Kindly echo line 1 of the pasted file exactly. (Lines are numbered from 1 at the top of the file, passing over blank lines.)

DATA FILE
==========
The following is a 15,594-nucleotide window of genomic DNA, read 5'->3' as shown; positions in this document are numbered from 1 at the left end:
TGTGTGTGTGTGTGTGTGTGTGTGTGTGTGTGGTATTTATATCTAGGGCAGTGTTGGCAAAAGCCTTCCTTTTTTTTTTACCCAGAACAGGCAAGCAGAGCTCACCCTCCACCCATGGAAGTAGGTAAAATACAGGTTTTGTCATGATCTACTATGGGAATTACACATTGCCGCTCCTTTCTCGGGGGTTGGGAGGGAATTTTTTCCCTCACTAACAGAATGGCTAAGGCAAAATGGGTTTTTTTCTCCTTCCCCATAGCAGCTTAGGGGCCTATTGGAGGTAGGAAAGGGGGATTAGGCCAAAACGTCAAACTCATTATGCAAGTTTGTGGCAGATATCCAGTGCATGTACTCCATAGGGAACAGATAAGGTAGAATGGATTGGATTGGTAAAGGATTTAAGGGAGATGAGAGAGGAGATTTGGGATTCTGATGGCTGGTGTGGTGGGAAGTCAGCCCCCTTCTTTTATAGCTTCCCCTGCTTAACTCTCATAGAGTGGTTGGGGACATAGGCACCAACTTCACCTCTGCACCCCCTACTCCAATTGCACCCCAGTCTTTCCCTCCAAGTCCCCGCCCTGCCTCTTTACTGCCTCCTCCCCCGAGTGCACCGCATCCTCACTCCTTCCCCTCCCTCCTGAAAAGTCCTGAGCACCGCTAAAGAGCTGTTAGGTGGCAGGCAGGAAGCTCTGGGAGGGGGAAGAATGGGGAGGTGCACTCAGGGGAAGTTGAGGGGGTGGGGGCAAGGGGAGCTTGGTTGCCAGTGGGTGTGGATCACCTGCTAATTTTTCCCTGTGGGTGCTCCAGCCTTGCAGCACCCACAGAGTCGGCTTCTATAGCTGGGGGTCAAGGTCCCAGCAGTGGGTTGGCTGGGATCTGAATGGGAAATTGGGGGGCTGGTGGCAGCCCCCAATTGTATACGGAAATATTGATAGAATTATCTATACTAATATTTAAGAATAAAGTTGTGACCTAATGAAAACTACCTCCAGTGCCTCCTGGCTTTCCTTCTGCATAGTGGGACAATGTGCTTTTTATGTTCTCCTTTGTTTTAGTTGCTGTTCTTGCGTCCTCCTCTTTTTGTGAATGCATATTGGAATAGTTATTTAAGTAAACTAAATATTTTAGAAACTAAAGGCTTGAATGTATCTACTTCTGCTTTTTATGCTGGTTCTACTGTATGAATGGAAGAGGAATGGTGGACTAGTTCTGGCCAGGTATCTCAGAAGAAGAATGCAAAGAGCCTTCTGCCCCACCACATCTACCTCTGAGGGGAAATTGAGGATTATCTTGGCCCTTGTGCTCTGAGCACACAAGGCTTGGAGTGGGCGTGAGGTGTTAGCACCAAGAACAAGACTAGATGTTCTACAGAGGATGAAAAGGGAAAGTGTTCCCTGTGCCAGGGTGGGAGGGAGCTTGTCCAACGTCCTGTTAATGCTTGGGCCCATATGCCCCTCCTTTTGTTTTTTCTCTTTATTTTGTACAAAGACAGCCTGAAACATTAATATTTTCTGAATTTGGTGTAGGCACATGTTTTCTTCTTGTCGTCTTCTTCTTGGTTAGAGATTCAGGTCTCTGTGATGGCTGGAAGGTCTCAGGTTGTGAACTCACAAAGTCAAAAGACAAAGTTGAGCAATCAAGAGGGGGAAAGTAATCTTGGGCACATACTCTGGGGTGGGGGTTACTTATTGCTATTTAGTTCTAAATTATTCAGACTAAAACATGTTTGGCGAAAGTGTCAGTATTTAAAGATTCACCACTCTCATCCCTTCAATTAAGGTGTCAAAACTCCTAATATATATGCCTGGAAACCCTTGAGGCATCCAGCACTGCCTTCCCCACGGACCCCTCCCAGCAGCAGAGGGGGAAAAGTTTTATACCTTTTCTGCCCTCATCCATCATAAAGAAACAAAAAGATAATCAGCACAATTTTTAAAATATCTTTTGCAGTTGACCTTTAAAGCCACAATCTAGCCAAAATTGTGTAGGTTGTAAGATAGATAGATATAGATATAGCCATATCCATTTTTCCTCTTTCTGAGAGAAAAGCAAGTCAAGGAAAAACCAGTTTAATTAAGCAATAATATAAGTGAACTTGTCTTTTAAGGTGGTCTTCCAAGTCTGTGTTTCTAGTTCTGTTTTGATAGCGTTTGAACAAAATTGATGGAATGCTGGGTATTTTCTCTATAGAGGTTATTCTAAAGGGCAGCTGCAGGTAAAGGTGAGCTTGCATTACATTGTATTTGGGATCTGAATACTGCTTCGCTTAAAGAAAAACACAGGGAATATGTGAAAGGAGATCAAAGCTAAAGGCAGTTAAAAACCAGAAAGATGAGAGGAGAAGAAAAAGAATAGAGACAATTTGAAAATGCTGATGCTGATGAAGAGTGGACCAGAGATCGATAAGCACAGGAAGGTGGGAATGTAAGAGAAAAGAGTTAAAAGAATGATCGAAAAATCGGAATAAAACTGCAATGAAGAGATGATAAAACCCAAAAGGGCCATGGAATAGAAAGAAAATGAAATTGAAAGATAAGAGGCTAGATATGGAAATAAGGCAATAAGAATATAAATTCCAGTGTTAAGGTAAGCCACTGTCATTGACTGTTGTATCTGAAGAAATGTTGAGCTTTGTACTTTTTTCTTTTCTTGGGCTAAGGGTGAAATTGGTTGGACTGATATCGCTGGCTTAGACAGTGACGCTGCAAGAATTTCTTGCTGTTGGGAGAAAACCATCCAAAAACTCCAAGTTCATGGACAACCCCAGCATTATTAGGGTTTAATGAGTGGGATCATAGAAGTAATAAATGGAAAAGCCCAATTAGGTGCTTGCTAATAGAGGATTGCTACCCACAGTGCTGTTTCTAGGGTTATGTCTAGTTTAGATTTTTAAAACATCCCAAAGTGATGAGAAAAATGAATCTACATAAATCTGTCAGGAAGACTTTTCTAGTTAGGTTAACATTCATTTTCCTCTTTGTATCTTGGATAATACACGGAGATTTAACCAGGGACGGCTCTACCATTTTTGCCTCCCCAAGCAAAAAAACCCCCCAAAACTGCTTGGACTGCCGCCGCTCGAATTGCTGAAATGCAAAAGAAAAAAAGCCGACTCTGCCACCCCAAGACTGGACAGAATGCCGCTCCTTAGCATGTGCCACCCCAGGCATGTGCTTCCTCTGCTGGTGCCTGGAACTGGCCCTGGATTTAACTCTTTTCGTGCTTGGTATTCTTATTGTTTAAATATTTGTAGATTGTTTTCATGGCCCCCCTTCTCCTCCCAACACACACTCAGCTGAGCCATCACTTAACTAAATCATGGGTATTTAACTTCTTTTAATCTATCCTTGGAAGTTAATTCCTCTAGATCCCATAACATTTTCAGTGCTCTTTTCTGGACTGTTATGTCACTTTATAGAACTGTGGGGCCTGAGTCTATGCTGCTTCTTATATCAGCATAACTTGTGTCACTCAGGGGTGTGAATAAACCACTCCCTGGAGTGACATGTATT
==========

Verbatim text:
The following is a 15,594-nucleotide window of genomic DNA, read 5'->3' as shown; positions in this document are numbered from 1 at the left end: